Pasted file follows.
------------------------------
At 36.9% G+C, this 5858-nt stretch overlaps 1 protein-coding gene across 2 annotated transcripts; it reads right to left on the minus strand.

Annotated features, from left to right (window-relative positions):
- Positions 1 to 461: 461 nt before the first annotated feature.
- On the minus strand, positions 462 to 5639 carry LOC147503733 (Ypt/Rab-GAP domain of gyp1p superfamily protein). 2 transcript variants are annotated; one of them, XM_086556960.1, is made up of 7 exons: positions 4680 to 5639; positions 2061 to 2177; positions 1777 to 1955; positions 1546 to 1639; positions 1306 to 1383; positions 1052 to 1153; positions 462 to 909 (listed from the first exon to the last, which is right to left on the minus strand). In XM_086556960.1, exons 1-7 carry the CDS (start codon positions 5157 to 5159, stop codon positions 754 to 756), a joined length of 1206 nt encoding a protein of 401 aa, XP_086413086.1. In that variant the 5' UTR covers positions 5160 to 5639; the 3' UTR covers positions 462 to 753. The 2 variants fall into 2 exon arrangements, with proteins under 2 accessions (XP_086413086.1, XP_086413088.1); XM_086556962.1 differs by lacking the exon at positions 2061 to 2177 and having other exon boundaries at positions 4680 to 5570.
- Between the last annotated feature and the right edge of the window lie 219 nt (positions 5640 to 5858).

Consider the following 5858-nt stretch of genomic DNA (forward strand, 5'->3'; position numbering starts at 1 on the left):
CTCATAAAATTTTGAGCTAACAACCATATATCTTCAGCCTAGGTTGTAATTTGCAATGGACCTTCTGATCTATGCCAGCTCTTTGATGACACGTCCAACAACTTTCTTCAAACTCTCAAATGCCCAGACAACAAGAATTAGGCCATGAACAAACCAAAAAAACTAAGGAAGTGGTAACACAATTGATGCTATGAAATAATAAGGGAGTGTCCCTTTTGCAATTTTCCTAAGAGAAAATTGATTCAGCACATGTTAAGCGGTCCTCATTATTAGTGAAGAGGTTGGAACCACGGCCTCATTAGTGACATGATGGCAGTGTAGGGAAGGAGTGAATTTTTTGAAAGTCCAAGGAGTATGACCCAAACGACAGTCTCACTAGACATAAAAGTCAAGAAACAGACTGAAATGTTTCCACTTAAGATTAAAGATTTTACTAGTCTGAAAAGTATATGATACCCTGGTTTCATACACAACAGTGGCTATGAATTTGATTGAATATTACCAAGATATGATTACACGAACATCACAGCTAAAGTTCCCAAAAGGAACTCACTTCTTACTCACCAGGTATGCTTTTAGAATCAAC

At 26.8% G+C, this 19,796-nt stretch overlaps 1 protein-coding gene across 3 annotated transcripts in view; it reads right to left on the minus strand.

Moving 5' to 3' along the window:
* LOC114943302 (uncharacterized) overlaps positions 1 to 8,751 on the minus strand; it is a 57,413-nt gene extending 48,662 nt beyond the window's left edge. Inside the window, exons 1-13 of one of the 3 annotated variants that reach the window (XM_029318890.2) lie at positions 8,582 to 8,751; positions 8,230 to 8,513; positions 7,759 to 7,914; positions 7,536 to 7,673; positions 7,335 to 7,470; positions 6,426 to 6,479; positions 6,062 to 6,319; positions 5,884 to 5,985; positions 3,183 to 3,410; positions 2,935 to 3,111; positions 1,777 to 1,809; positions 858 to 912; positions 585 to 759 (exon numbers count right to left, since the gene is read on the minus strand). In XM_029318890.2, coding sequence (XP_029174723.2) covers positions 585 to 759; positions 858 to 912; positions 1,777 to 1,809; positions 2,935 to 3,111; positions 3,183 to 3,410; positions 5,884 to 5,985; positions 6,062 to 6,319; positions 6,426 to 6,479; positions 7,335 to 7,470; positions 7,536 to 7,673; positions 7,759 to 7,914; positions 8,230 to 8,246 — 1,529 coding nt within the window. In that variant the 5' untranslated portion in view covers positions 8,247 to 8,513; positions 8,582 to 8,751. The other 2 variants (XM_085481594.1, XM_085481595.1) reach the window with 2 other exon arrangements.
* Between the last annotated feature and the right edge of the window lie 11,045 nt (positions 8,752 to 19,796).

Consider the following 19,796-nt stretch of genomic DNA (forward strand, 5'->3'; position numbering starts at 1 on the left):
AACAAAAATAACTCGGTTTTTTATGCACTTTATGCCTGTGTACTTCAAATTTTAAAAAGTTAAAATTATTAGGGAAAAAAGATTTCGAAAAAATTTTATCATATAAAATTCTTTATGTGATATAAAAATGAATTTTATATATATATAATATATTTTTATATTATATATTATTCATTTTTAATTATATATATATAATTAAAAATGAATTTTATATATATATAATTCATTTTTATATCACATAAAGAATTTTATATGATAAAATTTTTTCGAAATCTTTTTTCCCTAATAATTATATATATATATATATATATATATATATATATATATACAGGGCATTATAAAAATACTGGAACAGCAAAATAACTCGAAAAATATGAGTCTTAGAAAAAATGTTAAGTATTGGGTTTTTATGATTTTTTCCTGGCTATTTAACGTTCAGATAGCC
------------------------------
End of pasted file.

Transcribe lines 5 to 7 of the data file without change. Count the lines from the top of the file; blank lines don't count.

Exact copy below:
- Between the last annotated feature and the right edge of the window lie 219 nt (positions 5640 to 5858).

Consider the following 5858-nt stretch of genomic DNA (forward strand, 5'->3'; position numbering starts at 1 on the left):
CTCATAAAATTTTGAGCTAACAACCATATATCTTCAGCCTAGGTTGTAATTTGCAATGGACCTTCTGATCTATGCCAGCTCTTTGATGACACGTCCAACAACTTTCTTCAAACTCTCAAATGCCCAGACAACAAGAATTAGGCCATGAACAAACCAAAAAAACTAAGGAAGTGGTAACACAATTGATGCTATGAAATAATAAGGGAGTGTCCCTTTTGCAATTTTCCTAAGAGAAAATTGATTCAGCACATGTTAAGCGGTCCTCATTATTAGTGAAGAGGTTGGAACCACGGCCTCATTAGTGACATGATGGCAGTGTAGGGAAGGAGTGAATTTTTTGAAAGTCCAAGGAGTATGACCCAAACGACAGTCTCACTAGACATAAAAGTCAAGAAACAGACTGAAATGTTTCCACTTAAGATTAAAGATTTTACTAGTCTGAAAAGTATATGATACCCTGGTTTCATACACAACAGTGGCTATGAATTTGATTGAATATTACCAAGATATGATTACACGAACATCACAGCTAAAGTTCCCAAAAGGAACTCACTTCTTACTCACCAGGTATGCTTTTAGAATCAAC